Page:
The Society is concerned that whilst the media hyperbole creates a level of notoriety for the youth, and shame for their custodians, little consideration is given to the impact of this coverage on the victims of their crimes.

The Society thus calls upon you to enact an urgent amendment to the Act so that apart from exceptional circumstances; it prevents the identification of youth offenders in the Northern Territory.

The Society would be happy to be consulted on any draft amendments.

[1] Johnston A., ‘The Privacy Commissioner’s Report on Child Offenders and Privacy’, Position Paper, 23 July 2002, p 2, quoted in Submission 16, Shopfront Youth Legal Centre, p 7

Supreme Court Listings - 2016
23 April 2015

Issues Paper – Development of a Central Bond Holding Scheme
20 April 2015

Letter to Director Legal Policy, Department of Attorney-General and Justice

The Law Society Northern Territory (the Society) thanks you for the opportunity to provide input on the Issues Paper – Development of a Central Bond Holding Scheme in the Northern Territory (the Scheme). The Society applauds measures that will address areas of unmet legal need.

The Society supports the concept of the development of an independent body to hold residential tenancy bonds. The Society is keen to see that the Department of Housings’ Accountable Officer’s Trust Account, which holds funds on behalf of public housing tenants, is also subject to the Scheme.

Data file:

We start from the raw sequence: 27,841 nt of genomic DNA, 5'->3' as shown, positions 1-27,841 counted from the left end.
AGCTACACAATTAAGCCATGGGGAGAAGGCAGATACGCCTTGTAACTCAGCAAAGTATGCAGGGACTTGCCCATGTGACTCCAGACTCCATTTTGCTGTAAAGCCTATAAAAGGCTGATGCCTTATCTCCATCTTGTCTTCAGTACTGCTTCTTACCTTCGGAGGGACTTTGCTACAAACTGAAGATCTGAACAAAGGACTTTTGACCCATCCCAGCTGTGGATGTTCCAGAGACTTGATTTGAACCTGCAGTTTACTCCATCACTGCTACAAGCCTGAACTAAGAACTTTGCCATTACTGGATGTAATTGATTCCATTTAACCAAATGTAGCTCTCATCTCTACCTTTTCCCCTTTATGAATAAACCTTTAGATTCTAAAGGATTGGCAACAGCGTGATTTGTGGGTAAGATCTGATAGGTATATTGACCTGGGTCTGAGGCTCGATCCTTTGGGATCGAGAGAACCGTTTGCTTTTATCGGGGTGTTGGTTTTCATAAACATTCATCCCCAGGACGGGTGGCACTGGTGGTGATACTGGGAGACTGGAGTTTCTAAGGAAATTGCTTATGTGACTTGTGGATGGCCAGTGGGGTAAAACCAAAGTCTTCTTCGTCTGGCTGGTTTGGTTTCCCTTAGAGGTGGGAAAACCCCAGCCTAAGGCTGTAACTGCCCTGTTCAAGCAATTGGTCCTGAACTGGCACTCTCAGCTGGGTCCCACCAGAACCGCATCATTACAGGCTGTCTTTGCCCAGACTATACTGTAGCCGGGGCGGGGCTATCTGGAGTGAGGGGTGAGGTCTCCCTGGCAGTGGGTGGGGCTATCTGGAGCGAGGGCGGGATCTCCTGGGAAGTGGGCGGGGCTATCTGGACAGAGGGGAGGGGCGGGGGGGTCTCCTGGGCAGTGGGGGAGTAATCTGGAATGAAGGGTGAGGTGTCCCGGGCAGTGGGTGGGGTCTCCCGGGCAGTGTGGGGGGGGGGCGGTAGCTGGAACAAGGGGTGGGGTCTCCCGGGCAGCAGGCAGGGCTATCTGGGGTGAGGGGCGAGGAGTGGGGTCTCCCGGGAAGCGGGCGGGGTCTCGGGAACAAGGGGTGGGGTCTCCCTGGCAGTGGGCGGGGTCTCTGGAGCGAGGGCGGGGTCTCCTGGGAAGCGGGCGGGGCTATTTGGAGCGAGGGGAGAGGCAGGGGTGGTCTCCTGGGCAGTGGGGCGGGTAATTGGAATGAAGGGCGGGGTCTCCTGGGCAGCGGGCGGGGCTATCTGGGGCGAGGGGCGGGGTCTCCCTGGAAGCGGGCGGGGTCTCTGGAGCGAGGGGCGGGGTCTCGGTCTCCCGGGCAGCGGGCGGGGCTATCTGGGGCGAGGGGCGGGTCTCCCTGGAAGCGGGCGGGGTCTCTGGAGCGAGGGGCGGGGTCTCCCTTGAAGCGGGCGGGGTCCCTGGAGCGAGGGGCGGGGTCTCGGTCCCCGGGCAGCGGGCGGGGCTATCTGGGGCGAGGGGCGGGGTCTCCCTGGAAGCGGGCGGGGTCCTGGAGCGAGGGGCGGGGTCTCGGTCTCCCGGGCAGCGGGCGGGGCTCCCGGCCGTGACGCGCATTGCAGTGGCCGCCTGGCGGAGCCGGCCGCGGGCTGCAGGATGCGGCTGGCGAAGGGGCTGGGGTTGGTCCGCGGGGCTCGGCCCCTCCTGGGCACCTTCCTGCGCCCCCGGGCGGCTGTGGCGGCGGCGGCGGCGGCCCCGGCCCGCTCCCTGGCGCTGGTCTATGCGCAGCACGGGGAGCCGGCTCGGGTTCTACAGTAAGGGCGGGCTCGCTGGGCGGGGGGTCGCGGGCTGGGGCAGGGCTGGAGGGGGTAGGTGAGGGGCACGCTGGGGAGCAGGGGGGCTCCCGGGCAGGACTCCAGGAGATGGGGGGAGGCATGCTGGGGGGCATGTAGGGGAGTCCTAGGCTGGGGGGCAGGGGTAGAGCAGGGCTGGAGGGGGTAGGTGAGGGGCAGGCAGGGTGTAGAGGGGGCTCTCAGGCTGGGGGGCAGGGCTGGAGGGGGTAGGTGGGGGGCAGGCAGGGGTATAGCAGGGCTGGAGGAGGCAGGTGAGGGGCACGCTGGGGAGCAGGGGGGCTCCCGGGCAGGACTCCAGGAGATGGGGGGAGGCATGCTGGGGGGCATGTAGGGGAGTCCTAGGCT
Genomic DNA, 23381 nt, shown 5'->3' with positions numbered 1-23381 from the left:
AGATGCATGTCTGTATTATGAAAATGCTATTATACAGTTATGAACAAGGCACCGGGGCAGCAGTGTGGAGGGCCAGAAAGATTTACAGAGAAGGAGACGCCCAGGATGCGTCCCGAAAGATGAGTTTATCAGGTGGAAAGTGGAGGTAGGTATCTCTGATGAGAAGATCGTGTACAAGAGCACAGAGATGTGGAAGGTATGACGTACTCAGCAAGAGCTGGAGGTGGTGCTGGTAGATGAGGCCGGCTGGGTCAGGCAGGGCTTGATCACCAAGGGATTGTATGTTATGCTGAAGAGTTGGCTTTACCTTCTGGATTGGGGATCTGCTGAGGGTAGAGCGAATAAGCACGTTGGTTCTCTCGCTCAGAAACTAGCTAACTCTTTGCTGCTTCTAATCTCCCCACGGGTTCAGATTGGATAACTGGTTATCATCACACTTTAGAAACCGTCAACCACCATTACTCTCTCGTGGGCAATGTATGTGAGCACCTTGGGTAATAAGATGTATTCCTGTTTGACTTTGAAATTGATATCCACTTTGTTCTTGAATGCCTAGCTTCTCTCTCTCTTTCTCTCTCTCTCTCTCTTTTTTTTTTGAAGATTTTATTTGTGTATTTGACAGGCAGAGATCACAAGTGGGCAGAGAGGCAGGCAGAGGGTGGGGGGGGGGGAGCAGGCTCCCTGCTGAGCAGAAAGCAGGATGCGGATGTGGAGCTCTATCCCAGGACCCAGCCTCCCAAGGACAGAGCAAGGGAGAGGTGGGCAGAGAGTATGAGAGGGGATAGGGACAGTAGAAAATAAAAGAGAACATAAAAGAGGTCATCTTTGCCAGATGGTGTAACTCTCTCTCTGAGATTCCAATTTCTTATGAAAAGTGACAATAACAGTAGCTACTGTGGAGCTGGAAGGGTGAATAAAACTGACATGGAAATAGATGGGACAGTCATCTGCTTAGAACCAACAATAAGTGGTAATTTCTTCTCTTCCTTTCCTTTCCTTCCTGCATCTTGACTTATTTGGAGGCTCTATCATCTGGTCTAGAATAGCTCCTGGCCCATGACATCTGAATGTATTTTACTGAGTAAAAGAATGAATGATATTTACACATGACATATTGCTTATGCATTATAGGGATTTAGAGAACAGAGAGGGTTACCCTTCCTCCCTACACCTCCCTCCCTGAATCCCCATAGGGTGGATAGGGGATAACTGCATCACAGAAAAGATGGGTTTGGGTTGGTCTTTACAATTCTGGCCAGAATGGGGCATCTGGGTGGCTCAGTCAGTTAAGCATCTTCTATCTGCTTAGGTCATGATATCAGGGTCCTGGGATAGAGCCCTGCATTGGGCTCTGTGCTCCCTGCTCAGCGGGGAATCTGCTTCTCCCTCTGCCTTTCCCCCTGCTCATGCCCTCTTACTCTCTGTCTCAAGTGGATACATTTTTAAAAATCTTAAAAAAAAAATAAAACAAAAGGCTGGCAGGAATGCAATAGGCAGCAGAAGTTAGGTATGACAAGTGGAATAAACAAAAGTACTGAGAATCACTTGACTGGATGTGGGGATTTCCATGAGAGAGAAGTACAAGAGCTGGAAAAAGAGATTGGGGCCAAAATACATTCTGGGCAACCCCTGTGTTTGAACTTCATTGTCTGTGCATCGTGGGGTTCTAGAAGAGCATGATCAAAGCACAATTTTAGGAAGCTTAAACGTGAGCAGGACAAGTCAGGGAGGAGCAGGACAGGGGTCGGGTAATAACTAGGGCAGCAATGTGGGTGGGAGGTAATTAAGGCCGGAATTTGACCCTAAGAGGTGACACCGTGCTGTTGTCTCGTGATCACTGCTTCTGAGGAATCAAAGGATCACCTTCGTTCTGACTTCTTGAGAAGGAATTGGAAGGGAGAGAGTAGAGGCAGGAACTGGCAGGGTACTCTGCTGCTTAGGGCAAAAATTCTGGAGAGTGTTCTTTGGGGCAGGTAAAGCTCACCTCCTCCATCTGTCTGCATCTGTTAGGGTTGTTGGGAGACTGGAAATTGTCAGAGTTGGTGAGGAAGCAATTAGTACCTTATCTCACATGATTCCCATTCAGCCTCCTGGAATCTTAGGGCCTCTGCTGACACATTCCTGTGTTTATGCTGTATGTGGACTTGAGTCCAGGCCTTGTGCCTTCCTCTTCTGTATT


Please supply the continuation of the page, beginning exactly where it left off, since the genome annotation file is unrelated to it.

The Society is particularly interested in exploring options for the investment and distribution of interest earned from the funds paid into the Scheme. As noted in the Issues Paper, revenue raised on the interest would be used to educate the public about the Residential Tenancies Act and the Scheme and to cover costs associated with an increase in claims. The Society notes that earnings from investments of bonds in Queensland have been provided to the Tenancy Advice and Advocacy Service to provide information, advice and advocacy to tenants, something which is very much needed in relation for tenants in remote areas of the Northern Territory. Given the significant role of Government tenancy agreements the Society is keen to see education and information needs met by independent advisers.

Supreme Court of the Northern Territory Practice Direction 1 of 2015
16 April 2015

Letter sent to Master Luppino Supreme Court of the Northern Territory

Supreme Court of the Northern Territory Practice Direction 1 of 2015

I refer to the correspondence between the Master’s Chambers, Dylan Walters and I on 6 and 7 January 2015 concerning Supreme Court Practice Direction 1 of 2015 dated 2 January 2015 (“PD1/15”).

Law Society Northern Territory (“Society”) has been contacted by some of its members who are concerned by the reduction in the rate per unit of a solicitor from $26.00 to $25.00 by PD1/15. The issue was considered by the Society’s Legal Practice Committee on 10 February 2015. On the basis of these submissions the Society requests the Master to reconsider the recommendation he made to the Chief Justice[1] and that consideration be given to reissuing PD1/15:

1.  Paragraph 4 of Part 1 of the Appendix to Order 63 of the Supreme Court Rules (“Paragraph 4”) requires the Chief Justice to declare the rate per unit of a solicitor and a clerk by practice direction from time to time after considering the recommendation of the Master.

Paragraph 4 also requires the Master to calculate and recommend any adjustment to the solicitor and clerk rate for each year on the basis of 37% the rate of the Consumer Price Index and 50% the rate of Average Weekly Earnings (“AWE”).  

 2.  As such, both the language of Paragraph 4 and the deliberate gap of 13% left in the formula to be applied provide discretion to the Master and the Chief Justice in respectively recommending and declaring the value of a rate per unit.